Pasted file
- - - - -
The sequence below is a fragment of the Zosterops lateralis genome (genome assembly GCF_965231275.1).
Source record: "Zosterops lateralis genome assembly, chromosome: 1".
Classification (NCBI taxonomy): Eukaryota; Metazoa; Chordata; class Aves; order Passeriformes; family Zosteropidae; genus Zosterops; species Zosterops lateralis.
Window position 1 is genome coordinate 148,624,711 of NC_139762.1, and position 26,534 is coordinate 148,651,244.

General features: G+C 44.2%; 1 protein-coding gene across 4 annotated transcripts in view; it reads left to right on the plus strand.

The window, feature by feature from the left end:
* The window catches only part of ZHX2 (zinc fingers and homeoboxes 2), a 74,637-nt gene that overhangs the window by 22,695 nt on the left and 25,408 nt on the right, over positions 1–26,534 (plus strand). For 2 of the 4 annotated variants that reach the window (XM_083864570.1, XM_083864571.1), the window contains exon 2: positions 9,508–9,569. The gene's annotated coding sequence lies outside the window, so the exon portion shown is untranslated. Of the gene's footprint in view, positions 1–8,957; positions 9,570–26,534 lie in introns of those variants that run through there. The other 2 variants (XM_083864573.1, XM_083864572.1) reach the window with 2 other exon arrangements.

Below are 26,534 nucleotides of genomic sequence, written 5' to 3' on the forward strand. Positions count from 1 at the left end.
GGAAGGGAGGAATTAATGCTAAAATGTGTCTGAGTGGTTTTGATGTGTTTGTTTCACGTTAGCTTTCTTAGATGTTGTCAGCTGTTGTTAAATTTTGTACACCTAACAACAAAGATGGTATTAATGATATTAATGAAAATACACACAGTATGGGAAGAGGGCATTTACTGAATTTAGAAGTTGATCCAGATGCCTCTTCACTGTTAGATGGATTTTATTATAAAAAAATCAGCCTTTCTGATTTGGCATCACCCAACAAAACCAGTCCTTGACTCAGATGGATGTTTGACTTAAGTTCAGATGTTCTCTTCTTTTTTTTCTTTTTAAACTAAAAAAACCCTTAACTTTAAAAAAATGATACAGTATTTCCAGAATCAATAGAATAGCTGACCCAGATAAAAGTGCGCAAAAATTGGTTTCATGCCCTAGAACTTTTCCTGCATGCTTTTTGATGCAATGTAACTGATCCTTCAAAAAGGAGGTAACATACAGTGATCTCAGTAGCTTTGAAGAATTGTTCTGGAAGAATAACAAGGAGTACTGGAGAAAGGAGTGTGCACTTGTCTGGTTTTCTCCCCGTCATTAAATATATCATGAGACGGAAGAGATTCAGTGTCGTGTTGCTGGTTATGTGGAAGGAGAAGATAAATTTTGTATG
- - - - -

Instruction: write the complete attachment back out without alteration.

The sequence below is a fragment of the Zosterops lateralis genome (genome assembly GCF_965231275.1).
Source record: "Zosterops lateralis genome assembly, chromosome: 1".
Classification (NCBI taxonomy): Eukaryota; Metazoa; Chordata; class Aves; order Passeriformes; family Zosteropidae; genus Zosterops; species Zosterops lateralis.
Window position 1 is genome coordinate 148,624,711 of NC_139762.1, and position 26,534 is coordinate 148,651,244.

General features: G+C 44.2%; 1 protein-coding gene across 4 annotated transcripts in view; it reads left to right on the plus strand.

The window, feature by feature from the left end:
* The window catches only part of ZHX2 (zinc fingers and homeoboxes 2), a 74,637-nt gene that overhangs the window by 22,695 nt on the left and 25,408 nt on the right, over positions 1–26,534 (plus strand). For 2 of the 4 annotated variants that reach the window (XM_083864570.1, XM_083864571.1), the window contains exon 2: positions 9,508–9,569. The gene's annotated coding sequence lies outside the window, so the exon portion shown is untranslated. Of the gene's footprint in view, positions 1–8,957; positions 9,570–26,534 lie in introns of those variants that run through there. The other 2 variants (XM_083864573.1, XM_083864572.1) reach the window with 2 other exon arrangements.

Below are 26,534 nucleotides of genomic sequence, written 5' to 3' on the forward strand. Positions count from 1 at the left end.
GGAAGGGAGGAATTAATGCTAAAATGTGTCTGAGTGGTTTTGATGTGTTTGTTTCACGTTAGCTTTCTTAGATGTTGTCAGCTGTTGTTAAATTTTGTACACCTAACAACAAAGATGGTATTAATGATATTAATGAAAATACACACAGTATGGGAAGAGGGCATTTACTGAATTTAGAAGTTGATCCAGATGCCTCTTCACTGTTAGATGGATTTTATTATAAAAAAATCAGCCTTTCTGATTTGGCATCACCCAACAAAACCAGTCCTTGACTCAGATGGATGTTTGACTTAAGTTCAGATGTTCTCTTCTTTTTTTTCTTTTTAAACTAAAAAAACCCTTAACTTTAAAAAAATGATACAGTATTTCCAGAATCAATAGAATAGCTGACCCAGATAAAAGTGCGCAAAAATTGGTTTCATGCCCTAGAACTTTTCCTGCATGCTTTTTGATGCAATGTAACTGATCCTTCAAAAAGGAGGTAACATACAGTGATCTCAGTAGCTTTGAAGAATTGTTCTGGAAGAATAACAAGGAGTACTGGAGAAAGGAGTGTGCACTTGTCTGGTTTTCTCCCCGTCATTAAATATATCATGAGACGGAAGAGATTCAGTGTCGTGTTGCTGGTTATGTGGAAGGAGAAGATAAATTTTGTATG